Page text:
Further endorsement of ESG principles comes from an unexpected source— the Vatican. The Council for Inclusive Capitalism is affiliated with the Catholic Church and operates under “the moral guidance of Pope Francis.” The Council also includes CEOs of several Fortune 500 companies as well as policymakers and the general secretary of the International Trade Union Confederation. The founder of the Council, Lynn Forester de Rothschild, also chair of investment firm E. L. Rothschild, said, “Doing this is not simply a market imperative . . . The capital markets are such a powerful force, that we need to remember that our actions, who we are and what we are, are based on morality and ethics. And so the Holy Father really asks us to put profits in service of planet and people.”

What are enlightened companies doing today to let investors know about their ESG commitments? Here are some steps to consider:

  • In the annual Form 10-K, include a section summarizing the company’s ESG actions.
  • Issue an annual Sustainability Report, as a number of companies today are doing, especially those with environmental vulnerabilities.
  • Weave material on ESG compliance into earnings news releases and periodically include reports on ESG actions in quarterly earnings presentations.

Article by Ned Raynolds and Art Gormley, The Dilenschneider Group

About the Editor of The Public Relations Handbook:

Robert L. Dilenschneider formed The Dilenschneider Group in October, 1991. Headquartered in New York and Chicago, the Firm provides strategic advice and counsel to Fortune 500 companies and leading families and individuals around the world, with experience in fields ranging from mergers and acquisitions and crisis communications to marketing, government affairs and international media.

Prior to forming his own firm, Dilenschneider served as president and chief executive officer of Hill and Knowlton, Inc. from 1986 to 1991, tripling that Firm’s revenues to nearly $200 million and delivering more than $30 million in profit.  Dilenschneider was with that organization for nearly 25 years. Dilenschneider started in public relations in 1967 in New York, shortly after receiving an MA in journalism from Ohio State University, and a BA from the University of Notre Dame. For more information, please visit https://robertldilenschneider.com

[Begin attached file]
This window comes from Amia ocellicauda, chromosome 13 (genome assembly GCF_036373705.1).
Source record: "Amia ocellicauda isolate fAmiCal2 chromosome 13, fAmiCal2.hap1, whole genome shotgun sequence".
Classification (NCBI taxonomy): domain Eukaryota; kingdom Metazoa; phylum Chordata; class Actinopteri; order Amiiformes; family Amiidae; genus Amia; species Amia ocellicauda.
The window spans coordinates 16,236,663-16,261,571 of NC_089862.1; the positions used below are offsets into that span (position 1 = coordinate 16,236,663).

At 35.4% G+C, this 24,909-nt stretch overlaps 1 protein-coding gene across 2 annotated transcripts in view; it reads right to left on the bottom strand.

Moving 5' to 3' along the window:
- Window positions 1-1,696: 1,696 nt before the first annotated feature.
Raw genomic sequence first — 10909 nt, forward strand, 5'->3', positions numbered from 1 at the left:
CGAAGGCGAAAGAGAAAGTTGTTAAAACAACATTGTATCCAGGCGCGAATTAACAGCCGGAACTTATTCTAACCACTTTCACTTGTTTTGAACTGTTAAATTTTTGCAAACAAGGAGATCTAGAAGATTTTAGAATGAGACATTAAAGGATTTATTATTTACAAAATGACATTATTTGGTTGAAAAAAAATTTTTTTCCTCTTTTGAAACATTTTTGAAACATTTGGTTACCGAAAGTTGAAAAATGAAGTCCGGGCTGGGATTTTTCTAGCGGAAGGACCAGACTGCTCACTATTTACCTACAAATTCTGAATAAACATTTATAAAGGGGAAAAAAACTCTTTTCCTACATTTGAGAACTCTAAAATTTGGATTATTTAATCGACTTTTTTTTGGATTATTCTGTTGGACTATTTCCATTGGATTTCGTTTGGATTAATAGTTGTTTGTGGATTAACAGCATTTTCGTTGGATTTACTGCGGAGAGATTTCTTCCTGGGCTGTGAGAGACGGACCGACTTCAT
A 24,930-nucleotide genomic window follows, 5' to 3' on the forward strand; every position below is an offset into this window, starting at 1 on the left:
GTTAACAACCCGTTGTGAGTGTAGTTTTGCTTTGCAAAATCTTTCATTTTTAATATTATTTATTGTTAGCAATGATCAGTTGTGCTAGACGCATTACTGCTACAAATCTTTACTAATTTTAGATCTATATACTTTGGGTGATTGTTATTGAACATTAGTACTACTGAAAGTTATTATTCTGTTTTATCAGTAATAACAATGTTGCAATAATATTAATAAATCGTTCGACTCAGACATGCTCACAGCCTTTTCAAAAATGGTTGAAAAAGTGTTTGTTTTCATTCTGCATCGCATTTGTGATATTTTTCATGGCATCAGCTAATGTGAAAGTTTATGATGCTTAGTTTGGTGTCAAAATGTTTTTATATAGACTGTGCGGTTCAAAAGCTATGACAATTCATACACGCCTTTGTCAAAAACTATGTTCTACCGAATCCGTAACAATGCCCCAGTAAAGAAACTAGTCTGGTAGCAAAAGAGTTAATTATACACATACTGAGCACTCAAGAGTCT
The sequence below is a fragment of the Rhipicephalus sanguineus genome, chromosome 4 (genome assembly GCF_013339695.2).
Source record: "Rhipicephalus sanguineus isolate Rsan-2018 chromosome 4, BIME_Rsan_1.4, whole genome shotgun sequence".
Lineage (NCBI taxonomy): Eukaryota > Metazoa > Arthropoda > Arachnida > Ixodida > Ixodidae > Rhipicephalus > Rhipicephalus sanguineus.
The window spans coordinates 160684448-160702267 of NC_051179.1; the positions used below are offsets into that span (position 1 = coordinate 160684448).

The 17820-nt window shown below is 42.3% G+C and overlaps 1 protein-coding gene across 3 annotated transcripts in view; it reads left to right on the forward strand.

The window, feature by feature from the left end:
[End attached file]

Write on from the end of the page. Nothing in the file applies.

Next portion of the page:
About the Authors:

Ned Raynolds is a veteran corporate communications executive and strategic advisor with more than thirty years’ experience, versed in all phases of external and internal communications. His focus is on positioning companies that are facing serious challenges with the news media, employees, customers, and the investment community, often working in a team approach with senior management, legal counsel, and outside advisors. Mr. Raynolds previously managed corporate communications for American Airlines for the East Coast, including New York, Boston, and Washington, DC. At American, he enlisted specialty media to reach nearly half a million high-value consumers in Greater New York.

Art Gormley, a Principal with The Dilenschneider Group, joined the firm in 1992, shortly after it was founded. He oversees the firm’s financial relations practice and has worked with the Wall Street and international investment communities for more than twenty-five years. Mr. Gormley has counseled the chief executives, chief financial officers, and boards of directors of countless clients, including some of the world’s largest publicly held corporations. In addition, Mr. Gormley is a highly experienced crisis communicator who has guided clients in their dealings with financial restatements, shareholder litigation, activist investors, and management changes, as well as investigations involving the Securities and Exchange Commission, Internal Revenue Service, and the US Department of Justice, among other government agencies. For more information, please visit https://www.dilenschneider.com